Think tank Civitas has distanced itself once again from the Conservative Party with an unbridled attack on Tory “justice” minister Ken Clarke’s new prisons policy which is another reversal of his party’s election manifesto.
In a press release titled “World calling Ken Clarke: prison reduces crime here too!” Civitas, which has grown increasingly estranged from the Tory party, said that Mr Clarke was “mistaken” in thinking that crime rates had fallen as a result of fewer people going to jail.
“Kenneth Clarke, Secretary of State for Justice, has been claiming that crime fell in all developed countries in the 1990s and that it was not the result of increasing the prison population in the UK or elsewhere,” the Civitas release said.
“Most recently he repeated the claim on Newsnight on Tuesday, 30th November.
“When former Chief Constable, Tim Brain, argued that crime fell as a consequence of doubling the prison population from the mid-1990s onwards, Ken Clarke replied: 'I don't think it was caused by the prison population doubling; crime fell throughout the Western world over the years you were talking about including in places like Canada, the Netherlands and New York.'
“Ken Clarke is mistaken,” Civitas said, producing a series of charts which show that crime rates did not fall consistently across the Western world and that where they did fall, that trend was “associated with higher incarceration rates just as was observed in England and Wales.
“By contrast, significant reductions in prison populations tend to be associated with spikes in crime rates indicating that incarceration plays a role in preventing some crimes that would otherwise take place.”
All of Civitas’s statistics were taken from Eurostat, the European Union's statistics bureau. They compare the total number of crimes recorded by police with the number of individuals incarcerated for all years in which both figures are available and comparable. Charts for all countries can be found here.
Under new plans announced by Mr Clarke, thousands of criminals will not be sent to jail in an attempt to stop them re-offending.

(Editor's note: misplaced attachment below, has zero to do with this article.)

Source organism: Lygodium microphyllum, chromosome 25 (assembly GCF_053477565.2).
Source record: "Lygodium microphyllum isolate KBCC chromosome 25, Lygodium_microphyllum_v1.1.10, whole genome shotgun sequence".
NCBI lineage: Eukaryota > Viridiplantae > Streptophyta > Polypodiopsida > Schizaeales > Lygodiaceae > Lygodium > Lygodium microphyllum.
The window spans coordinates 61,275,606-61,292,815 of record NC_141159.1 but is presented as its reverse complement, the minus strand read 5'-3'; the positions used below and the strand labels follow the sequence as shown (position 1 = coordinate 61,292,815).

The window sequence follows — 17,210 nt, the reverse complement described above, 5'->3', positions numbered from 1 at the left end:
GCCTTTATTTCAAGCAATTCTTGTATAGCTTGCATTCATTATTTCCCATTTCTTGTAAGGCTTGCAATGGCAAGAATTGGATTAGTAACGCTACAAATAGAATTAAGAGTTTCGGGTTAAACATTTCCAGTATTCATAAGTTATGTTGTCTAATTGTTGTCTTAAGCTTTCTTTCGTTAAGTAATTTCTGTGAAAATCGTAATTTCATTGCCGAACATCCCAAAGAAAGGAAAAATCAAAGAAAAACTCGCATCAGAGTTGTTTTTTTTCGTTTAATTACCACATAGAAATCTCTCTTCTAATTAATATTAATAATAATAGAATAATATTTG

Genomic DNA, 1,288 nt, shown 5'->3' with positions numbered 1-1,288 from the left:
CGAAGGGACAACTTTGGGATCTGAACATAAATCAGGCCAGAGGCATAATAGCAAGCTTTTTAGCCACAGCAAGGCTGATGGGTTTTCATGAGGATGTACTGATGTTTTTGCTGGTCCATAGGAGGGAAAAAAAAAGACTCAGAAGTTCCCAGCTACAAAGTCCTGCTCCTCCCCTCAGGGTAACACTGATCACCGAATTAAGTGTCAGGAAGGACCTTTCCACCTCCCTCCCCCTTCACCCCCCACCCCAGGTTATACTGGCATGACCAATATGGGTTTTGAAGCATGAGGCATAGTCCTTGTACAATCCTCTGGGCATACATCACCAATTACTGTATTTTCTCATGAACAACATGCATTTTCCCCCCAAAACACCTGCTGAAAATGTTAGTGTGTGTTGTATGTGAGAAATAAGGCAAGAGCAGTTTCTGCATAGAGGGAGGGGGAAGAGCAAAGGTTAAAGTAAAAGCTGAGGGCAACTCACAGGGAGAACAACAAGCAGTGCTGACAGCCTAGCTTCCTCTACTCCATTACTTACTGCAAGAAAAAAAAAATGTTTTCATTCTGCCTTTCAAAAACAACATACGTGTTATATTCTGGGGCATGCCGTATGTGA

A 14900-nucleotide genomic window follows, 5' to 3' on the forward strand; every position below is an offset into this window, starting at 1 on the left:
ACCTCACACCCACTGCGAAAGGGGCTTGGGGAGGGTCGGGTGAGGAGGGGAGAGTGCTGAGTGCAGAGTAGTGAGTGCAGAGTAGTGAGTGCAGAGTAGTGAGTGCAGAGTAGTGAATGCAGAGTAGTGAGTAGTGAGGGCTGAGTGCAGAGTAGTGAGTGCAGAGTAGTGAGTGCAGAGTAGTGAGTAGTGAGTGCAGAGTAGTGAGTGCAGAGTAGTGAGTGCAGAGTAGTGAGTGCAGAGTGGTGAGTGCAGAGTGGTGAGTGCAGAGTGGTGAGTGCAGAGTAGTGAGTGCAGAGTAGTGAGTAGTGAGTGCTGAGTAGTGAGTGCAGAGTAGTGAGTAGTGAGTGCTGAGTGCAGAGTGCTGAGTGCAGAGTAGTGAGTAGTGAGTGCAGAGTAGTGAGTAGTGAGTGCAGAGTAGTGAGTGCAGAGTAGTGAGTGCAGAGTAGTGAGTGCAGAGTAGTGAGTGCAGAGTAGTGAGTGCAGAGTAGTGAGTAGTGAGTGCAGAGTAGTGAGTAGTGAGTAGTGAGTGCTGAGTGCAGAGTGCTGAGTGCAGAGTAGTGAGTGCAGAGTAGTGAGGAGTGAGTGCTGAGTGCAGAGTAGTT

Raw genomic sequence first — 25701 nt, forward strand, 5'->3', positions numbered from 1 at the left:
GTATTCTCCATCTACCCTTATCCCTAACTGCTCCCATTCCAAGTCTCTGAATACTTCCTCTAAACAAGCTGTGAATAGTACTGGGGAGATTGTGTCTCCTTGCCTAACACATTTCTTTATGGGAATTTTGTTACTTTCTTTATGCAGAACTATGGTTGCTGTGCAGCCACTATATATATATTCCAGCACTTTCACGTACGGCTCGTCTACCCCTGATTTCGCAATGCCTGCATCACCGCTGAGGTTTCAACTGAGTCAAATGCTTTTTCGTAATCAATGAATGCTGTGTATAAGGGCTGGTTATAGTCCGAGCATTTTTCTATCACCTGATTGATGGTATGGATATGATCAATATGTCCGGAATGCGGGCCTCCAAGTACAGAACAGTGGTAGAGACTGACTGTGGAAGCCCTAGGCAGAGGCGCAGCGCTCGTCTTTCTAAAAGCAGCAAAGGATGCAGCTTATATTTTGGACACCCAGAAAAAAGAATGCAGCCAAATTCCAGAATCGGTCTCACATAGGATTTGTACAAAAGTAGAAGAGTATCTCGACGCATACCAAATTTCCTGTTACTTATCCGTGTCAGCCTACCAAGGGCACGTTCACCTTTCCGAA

The sentencing Green Paper currently being piloted by Mr Clarke will halve sentences for those who plead guilty and will restrict judges' powers so that indefinite sentences will be reserved for only the most serious of offenders.
Mr Clarke admitted that the shift in policy was "extremely serious” but that it would reduce crime rates, a claim to which Civitas took much offence.
The new policy also flies in the face of the Conservative Party’s election manifesto, which promised to be tough on crime and to be on the side of victims.
Under the heading “Prisons with a purpose,” the Tory manifesto said that “In the last three years, 80,000 criminals have been released early from prison because the Government failed to build enough places.
“We are determined that early release will not be introduced again, so we will redevelop the prison estate and increase capacity as necessary to stop it.”
“(These) prisoners will only be able to leave jail after their minimum sentence is served by having earned their release, not simply by right.”
The Conservative Party has already renounced another election promise on crime concerning criminals who commit knife-related offences.
The Tory manifesto promised compulsory prison for knife-crimes, a policy which was abandoned once that party came to power.